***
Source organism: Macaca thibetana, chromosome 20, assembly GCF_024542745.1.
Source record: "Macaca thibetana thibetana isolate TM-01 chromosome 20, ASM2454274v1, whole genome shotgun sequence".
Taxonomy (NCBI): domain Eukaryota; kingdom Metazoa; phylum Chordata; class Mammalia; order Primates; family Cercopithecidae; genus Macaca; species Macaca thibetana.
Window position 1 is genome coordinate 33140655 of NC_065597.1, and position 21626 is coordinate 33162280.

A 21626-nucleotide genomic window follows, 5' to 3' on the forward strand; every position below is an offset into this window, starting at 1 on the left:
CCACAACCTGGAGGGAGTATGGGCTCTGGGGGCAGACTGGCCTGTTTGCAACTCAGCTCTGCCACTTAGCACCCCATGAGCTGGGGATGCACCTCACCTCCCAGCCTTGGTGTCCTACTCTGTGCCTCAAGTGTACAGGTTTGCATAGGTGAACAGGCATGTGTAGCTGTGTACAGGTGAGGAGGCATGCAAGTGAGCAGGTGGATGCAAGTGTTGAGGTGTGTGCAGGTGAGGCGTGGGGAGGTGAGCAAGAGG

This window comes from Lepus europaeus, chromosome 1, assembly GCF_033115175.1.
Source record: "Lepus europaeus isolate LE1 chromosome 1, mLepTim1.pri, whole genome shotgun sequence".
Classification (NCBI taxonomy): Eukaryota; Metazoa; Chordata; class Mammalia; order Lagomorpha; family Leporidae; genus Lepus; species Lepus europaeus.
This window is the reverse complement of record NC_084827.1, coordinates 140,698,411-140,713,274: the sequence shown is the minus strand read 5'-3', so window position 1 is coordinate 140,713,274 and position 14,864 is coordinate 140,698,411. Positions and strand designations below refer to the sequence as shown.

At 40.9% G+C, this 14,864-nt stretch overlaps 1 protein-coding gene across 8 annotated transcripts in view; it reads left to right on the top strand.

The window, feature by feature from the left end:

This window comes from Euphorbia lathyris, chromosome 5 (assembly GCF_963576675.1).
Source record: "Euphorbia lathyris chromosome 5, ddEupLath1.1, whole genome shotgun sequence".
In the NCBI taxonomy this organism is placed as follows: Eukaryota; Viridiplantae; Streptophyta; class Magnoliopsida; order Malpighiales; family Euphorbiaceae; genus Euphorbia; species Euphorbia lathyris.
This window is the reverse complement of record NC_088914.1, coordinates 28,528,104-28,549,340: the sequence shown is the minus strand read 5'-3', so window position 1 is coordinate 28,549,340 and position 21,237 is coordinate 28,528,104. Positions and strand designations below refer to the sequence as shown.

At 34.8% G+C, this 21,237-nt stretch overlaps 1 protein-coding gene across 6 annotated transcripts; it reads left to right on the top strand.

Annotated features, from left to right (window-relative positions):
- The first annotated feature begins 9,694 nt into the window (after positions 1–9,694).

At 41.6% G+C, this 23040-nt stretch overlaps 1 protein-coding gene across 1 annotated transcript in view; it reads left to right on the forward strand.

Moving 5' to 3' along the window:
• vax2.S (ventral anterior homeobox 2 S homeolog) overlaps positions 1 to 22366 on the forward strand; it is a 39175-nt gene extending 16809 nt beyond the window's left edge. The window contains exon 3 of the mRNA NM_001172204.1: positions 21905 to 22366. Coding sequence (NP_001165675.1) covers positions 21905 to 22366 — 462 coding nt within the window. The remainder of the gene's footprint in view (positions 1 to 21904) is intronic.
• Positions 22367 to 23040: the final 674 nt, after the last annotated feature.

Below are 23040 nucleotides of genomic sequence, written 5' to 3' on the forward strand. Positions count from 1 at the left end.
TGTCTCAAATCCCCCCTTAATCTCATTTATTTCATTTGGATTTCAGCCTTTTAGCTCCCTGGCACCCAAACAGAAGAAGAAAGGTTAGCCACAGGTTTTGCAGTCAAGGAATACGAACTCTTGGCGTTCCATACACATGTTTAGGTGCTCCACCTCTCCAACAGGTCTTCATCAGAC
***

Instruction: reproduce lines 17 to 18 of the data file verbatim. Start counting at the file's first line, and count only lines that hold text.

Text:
At 34.8% G+C, this 21,237-nt stretch overlaps 1 protein-coding gene across 6 annotated transcripts; it reads left to right on the top strand.

Annotated features, from left to right (window-relative positions):